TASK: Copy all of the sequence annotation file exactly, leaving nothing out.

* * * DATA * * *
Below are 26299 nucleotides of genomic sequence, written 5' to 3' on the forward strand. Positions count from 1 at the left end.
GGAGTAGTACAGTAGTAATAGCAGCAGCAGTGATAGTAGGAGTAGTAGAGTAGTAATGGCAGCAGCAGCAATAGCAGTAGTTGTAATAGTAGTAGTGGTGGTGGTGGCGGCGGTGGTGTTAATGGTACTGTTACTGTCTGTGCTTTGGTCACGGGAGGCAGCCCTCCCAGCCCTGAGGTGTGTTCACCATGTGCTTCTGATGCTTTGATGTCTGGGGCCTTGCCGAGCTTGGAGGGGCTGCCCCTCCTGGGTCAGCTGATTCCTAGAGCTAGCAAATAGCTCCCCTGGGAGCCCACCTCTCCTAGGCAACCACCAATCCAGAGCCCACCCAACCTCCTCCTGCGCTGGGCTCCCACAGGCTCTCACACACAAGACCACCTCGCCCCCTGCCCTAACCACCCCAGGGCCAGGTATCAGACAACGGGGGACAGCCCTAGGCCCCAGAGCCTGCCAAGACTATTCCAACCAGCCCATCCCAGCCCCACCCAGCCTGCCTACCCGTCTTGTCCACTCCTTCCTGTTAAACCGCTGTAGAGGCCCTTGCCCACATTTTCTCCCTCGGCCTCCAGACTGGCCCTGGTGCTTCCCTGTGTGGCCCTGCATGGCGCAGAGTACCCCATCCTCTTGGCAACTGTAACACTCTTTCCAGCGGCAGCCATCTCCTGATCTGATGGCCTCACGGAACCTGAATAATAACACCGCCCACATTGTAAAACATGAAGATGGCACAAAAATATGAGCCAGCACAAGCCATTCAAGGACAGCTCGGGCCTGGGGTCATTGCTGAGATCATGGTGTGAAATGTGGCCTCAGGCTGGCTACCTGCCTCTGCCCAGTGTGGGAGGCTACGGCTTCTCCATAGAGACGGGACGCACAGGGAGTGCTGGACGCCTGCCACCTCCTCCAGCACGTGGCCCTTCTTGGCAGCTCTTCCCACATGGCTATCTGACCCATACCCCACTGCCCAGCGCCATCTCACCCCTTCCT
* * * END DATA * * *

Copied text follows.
Below are 26299 nucleotides of genomic sequence, written 5' to 3' on the forward strand. Positions count from 1 at the left end.
GGAGTAGTACAGTAGTAATAGCAGCAGCAGTGATAGTAGGAGTAGTAGAGTAGTAATGGCAGCAGCAGCAATAGCAGTAGTTGTAATAGTAGTAGTGGTGGTGGTGGCGGCGGTGGTGTTAATGGTACTGTTACTGTCTGTGCTTTGGTCACGGGAGGCAGCCCTCCCAGCCCTGAGGTGTGTTCACCATGTGCTTCTGATGCTTTGATGTCTGGGGCCTTGCCGAGCTTGGAGGGGCTGCCCCTCCTGGGTCAGCTGATTCCTAGAGCTAGCAAATAGCTCCCCTGGGAGCCCACCTCTCCTAGGCAACCACCAATCCAGAGCCCACCCAACCTCCTCCTGCGCTGGGCTCCCACAGGCTCTCACACACAAGACCACCTCGCCCCCTGCCCTAACCACCCCAGGGCCAGGTATCAGACAACGGGGGACAGCCCTAGGCCCCAGAGCCTGCCAAGACTATTCCAACCAGCCCATCCCAGCCCCACCCAGCCTGCCTACCCGTCTTGTCCACTCCTTCCTGTTAAACCGCTGTAGAGGCCCTTGCCCACATTTTCTCCCTCGGCCTCCAGACTGGCCCTGGTGCTTCCCTGTGTGGCCCTGCATGGCGCAGAGTACCCCATCCTCTTGGCAACTGTAACACTCTTTCCAGCGGCAGCCATCTCCTGATCTGATGGCCTCACGGAACCTGAATAATAACACCGCCCACATTGTAAAACATGAAGATGGCACAAAAATATGAGCCAGCACAAGCCATTCAAGGACAGCTCGGGCCTGGGGTCATTGCTGAGATCATGGTGTGAAATGTGGCCTCAGGCTGGCTACCTGCCTCTGCCCAGTGTGGGAGGCTACGGCTTCTCCATAGAGACGGGACGCACAGGGAGTGCTGGACGCCTGCCACCTCCTCCAGCACGTGGCCCTTCTTGGCAGCTCTTCCCACATGGCTATCTGACCCATACCCCACTGCCCAGCGCCATCTCACCCCTTCCT